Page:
Week 8 – Method of Loci


The Method of Loci

The Method of Loci is a term of mnemonic memory technique that is very new to me, usually, when I have to recall or memorize something I use my resources (my notes and my phone reminders) to help me stay on top of my tasks. I did, however, realize that I have been using a similar method unconsciously towards my students. When I was an instructor in the military, I realized that most of my students tend to remember lessons well when I associate the topic with something completely bizarre and funny. The crazier the connection is, the more likely they tend to remember. The “Loci” on the Method of Loci, refers to locations or places; this strategy enables you to convert unstructured information (such as names, objects, faces, and so on) and turn them into structured information using a “Memory Palace”. You quantize locations in your memory palace and create images or versions of a story to help organize information. Creating relatable lessons for students can help build the connection between schemas that they already have, therefore can reduce the overload capacity of the brain.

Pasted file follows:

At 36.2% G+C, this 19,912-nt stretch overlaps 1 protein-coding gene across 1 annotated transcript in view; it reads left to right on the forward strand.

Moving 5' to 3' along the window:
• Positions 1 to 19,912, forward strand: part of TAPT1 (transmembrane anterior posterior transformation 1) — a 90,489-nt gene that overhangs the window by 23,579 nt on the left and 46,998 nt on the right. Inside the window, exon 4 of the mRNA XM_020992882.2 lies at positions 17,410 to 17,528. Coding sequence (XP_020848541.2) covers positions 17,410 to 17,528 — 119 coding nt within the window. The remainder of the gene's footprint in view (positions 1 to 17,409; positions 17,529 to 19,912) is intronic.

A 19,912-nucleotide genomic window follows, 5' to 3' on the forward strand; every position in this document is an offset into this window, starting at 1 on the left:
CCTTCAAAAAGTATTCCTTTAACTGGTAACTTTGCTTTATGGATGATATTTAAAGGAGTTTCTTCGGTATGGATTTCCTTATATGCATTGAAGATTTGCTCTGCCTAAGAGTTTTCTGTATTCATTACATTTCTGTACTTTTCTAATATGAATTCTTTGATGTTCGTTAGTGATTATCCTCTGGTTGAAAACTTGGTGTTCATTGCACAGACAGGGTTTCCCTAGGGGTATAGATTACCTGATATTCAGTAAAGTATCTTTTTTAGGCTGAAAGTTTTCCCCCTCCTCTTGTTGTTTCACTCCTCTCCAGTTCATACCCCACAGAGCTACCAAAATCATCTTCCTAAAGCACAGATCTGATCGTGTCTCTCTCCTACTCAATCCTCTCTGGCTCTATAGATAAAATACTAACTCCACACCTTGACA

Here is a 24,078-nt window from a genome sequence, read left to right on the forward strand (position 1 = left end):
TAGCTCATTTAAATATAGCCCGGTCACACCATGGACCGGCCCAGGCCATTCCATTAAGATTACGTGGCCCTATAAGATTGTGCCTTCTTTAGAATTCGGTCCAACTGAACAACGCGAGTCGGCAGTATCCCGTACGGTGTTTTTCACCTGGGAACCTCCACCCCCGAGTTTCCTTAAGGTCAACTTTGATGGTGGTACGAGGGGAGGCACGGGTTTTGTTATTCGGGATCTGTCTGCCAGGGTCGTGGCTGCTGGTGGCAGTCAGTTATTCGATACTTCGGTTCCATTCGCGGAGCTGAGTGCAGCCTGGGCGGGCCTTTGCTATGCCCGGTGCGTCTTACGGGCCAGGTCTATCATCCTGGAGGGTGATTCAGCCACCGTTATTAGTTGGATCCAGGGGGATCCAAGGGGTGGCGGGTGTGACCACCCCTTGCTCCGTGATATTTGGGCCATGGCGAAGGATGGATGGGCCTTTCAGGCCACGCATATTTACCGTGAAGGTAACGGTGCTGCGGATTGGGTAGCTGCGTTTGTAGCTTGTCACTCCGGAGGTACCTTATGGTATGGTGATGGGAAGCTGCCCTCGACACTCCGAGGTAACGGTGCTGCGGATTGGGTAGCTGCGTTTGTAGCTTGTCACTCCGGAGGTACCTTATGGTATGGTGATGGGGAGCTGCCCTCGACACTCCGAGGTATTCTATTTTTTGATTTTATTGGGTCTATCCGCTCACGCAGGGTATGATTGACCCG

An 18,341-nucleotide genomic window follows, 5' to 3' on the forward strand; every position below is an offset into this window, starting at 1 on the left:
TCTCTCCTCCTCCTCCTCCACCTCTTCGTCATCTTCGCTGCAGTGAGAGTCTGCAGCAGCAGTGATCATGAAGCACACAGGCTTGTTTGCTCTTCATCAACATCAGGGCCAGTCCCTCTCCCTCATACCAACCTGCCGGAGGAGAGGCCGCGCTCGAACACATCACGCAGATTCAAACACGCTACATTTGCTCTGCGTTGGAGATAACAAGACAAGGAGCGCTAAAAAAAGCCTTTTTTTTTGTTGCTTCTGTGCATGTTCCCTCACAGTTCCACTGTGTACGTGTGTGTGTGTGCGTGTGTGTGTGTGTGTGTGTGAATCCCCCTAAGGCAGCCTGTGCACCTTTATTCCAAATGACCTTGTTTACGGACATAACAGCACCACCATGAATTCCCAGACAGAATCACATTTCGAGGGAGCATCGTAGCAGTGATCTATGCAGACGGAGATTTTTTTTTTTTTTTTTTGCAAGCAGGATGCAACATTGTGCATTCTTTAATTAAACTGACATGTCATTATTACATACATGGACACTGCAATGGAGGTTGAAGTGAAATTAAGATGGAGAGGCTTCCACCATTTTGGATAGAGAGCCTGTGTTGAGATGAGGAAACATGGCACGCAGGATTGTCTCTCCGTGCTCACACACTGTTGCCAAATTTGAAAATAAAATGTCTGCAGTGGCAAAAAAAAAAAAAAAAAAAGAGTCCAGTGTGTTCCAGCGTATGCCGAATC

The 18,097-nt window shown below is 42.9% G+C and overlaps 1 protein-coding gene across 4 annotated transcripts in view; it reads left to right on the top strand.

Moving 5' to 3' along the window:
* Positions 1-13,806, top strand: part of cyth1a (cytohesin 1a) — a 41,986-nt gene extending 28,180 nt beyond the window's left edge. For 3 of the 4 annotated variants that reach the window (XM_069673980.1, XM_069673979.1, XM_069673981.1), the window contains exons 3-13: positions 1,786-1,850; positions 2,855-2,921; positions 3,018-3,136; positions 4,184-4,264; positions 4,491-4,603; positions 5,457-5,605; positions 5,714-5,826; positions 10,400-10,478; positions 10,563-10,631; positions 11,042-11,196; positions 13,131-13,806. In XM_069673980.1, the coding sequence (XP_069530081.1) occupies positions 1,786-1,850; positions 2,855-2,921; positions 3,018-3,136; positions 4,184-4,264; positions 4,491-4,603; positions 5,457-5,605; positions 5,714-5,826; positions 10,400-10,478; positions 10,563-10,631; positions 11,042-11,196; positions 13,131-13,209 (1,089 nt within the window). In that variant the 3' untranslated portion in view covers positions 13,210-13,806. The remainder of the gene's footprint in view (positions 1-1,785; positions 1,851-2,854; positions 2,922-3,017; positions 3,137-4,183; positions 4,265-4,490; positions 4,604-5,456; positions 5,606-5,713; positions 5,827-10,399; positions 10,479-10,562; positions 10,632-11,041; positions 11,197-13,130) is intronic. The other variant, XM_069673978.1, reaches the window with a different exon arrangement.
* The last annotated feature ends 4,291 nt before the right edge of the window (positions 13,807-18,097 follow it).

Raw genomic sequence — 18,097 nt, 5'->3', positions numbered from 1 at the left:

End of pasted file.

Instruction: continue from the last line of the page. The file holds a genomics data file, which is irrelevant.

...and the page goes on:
These schemas are what normally form when you recall a concept depending on a variety of memories or experiences. As an example, if we are trying to remember a name of certain person, our brain then formulates a response in either our visuospatial sketchpad or auditory loop which is encoded uniquely in our working memory. The visuospatial sketchpad is a component in the working memory that handles images and visions that we perceive (Sweller, 1994). These two processes correlate and integrate and therefore produce our knowledge of something we can associate with that person’s name (like Sally the mustache). Our brains can easily be overwhelmed by new information. The brain innately processes information despite other distractions and groups them into other schemas. If the information does not fit into certain schemas, it immediately adapts to form new ones. By relating schemas that we have relatively formed over time, and with the help of guided instruction and repetition we can form a better understanding of certain topics and help student learning.